The remarks have once again raised speculation that Trump could dismiss Mueller, a decision that many Republicans have constantly warned him against.

Member of the Senate Intelligence Committee, Republican Senator Marco Rubio (Fla.), while talking to reporters on Thursday, said that “it would be a mistake to fire Bob Mueller,” calling him “a highly credible individual who will do a good job.”

However, President Trump’s lawyer and member of the American Center for Law & Justice, Jay Sekulow, last month hinted that the president could fire Mueller if he thought the investigation was not headed in the right direction.

“The president has authority to take action,” Sekulow said, while talking to ABC News. “Whether he would do it is ultimately a decision the president makes.”

Conversely, some think that Trump’s remarks about Mueller could be used against him as supporting evidence.

“Mueller like any good prosecutor will be looking at tweets, interviews, the Lester Holt interview, other public and private comments as potential admissions that are indicators of the president’s true intent,” said Ron Hosko, assistant director of the FBI under Mueller. “I think [Trump] is really on slippery terrain when he makes these public comments that … if charges were to come, could be potentially used as evidence of his intent.”

“Depending how the rest of the case lines up, it could enhance his risk,” Hosko added.

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Mueller Investigation
Are Muleller and Comey plotting together?

Now retired FBI agent James Gagliano is not convinced with how Robert Mueller has been appointed special counsel in the Russian investigation. Gagliano, who has worked under both, former FBI Director James Comey, and Special Counsel in the Russian probe Robert Mueller, who also headed the bureau, says the two men have a special relationship.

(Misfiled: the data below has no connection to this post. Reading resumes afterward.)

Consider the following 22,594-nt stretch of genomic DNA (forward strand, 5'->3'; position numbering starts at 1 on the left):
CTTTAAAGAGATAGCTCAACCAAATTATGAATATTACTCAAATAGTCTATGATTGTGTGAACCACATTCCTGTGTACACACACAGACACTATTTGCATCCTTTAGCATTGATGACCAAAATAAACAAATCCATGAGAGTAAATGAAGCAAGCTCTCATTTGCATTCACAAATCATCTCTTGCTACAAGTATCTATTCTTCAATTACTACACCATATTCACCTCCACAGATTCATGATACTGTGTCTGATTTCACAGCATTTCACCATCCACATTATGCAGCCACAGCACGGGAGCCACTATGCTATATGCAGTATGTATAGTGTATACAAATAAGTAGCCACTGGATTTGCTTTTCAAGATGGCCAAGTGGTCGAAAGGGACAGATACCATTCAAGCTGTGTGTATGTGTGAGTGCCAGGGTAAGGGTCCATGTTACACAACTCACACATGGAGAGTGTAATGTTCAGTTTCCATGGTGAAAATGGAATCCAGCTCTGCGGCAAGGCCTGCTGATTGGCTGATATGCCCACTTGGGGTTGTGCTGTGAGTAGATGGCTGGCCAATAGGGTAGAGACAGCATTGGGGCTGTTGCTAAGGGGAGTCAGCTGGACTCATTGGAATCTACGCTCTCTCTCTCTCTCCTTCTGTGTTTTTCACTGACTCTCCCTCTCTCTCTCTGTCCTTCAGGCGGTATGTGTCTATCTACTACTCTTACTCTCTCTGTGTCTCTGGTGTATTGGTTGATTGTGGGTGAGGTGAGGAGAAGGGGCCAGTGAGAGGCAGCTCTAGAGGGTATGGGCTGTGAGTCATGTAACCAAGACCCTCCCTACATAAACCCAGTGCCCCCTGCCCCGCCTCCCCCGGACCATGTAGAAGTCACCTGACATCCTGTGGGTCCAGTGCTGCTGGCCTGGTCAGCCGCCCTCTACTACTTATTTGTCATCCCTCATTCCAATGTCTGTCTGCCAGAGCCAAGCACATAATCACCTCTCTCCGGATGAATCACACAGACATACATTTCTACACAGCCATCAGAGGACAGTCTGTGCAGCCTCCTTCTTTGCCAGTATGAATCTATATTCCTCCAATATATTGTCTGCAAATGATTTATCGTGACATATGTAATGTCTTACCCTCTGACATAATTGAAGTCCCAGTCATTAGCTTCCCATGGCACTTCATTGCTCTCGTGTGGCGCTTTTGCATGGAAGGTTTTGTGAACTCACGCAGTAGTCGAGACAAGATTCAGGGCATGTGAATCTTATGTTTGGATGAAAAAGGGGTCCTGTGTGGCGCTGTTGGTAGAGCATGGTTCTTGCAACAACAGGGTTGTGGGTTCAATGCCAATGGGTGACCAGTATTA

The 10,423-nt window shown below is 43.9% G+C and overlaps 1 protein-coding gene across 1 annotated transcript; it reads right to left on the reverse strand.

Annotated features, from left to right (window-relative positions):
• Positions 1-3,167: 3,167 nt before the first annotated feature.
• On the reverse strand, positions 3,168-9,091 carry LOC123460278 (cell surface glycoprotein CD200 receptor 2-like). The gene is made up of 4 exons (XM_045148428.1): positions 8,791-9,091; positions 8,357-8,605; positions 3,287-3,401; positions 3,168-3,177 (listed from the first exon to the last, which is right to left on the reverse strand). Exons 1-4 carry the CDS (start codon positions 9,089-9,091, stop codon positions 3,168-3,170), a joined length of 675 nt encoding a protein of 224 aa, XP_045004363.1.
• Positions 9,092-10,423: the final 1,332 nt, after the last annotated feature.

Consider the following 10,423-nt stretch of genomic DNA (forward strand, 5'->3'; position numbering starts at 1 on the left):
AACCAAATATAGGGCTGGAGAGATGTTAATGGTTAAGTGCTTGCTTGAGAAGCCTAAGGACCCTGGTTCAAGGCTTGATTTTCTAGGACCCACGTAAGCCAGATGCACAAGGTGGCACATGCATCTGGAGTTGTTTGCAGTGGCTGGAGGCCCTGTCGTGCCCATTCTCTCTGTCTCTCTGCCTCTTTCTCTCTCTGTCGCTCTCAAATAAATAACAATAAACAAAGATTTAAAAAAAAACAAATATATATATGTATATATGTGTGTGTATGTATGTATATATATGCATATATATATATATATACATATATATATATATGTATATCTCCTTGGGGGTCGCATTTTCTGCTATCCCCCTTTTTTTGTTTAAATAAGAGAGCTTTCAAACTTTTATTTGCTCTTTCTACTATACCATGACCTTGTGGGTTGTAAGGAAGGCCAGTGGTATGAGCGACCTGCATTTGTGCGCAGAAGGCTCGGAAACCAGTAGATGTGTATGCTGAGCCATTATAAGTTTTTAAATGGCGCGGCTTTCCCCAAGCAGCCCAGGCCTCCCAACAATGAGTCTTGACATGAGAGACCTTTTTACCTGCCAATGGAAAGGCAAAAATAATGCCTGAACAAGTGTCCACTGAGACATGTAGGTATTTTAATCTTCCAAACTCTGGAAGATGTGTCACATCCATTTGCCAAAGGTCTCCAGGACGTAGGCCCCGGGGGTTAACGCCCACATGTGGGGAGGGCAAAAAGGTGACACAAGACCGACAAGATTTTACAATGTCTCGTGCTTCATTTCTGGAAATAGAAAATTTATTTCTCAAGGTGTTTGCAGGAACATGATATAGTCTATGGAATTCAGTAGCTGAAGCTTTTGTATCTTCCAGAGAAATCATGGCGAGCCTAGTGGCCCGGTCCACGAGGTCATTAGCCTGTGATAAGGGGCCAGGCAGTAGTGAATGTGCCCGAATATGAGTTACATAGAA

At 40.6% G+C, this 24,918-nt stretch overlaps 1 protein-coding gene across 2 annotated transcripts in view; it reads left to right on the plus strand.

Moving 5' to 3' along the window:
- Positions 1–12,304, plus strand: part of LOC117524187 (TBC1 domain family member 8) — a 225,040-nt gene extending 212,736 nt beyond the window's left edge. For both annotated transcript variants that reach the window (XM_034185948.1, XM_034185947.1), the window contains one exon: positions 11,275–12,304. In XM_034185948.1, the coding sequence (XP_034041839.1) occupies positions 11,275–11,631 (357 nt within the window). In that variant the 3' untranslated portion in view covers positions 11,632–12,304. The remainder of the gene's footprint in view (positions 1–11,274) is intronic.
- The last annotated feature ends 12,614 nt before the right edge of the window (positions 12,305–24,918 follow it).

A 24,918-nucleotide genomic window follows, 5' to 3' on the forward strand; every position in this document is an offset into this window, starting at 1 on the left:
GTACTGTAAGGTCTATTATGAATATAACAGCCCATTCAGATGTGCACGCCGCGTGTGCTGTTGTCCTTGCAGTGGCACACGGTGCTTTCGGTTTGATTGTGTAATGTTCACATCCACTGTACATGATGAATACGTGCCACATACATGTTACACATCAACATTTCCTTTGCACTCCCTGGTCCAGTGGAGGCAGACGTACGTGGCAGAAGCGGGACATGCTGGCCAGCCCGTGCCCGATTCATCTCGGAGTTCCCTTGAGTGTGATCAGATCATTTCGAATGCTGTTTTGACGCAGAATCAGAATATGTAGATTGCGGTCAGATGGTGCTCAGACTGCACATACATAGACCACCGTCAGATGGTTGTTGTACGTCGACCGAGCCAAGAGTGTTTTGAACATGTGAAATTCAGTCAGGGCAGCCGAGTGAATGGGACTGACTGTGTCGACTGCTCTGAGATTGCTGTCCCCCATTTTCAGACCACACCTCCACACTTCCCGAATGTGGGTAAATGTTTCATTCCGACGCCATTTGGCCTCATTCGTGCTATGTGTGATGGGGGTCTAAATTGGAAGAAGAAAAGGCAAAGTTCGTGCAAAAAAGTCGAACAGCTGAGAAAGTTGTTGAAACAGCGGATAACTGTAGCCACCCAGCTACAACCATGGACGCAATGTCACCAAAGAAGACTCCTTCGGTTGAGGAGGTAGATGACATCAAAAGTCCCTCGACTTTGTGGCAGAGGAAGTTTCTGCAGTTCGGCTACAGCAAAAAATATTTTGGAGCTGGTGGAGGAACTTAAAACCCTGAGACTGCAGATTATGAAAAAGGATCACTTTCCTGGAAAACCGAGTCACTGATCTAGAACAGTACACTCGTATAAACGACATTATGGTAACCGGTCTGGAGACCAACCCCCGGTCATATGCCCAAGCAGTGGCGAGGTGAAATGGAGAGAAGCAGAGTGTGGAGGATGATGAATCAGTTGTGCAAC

According to Gagliano, he’s had reservations since Mueller’s appointment to oversee the Russia probe last month. The decision was announced only two days after Comey shared memos of his conversations with President Trump.

Talking to CNN host Poppy Harlow on Monday morning, Gagliano said referring to Comey and Mueller, “The only thing that has troubled me from the start [is] … why would you appoint a special prosecutor that has a personal relationship with one of the central figures in the investigation.”

Harlow asked Gagliano to elaborate on his concerns with the way things are proceeding.

“My criticism is the special prosecutor, Robert Mueller, has a personal relationship with former Director Comey,” he reiterated. “Why would you appoint a special prosecutor to conduct an investigation where a central witness and figure has a personal relationship?”

Harlow then turned to legal analyst Paul Callan, who agreed with Gagliano in saying that Mueller was indeed an “odd choice” to oversee the investigation.

“I think to put [Mueller] in charge of the investigation now of Comey — that, maybe, could be problematic,” he explained.

Gagliano’s remarks come only a few days following Comey’s testimony before the Senate Intelligence Committee, when he admitted to leaking memos of his private conversations with the president to “a close friend.”

“I asked a friend of mine to share the content of the memo with a reporter,” Comey said. “I didn’t do it myself for a variety of reasons, but I asked him to, because I thought that might prompt the appointment of a special counsel.”

The New York Times first published its report on the leaked information on May 16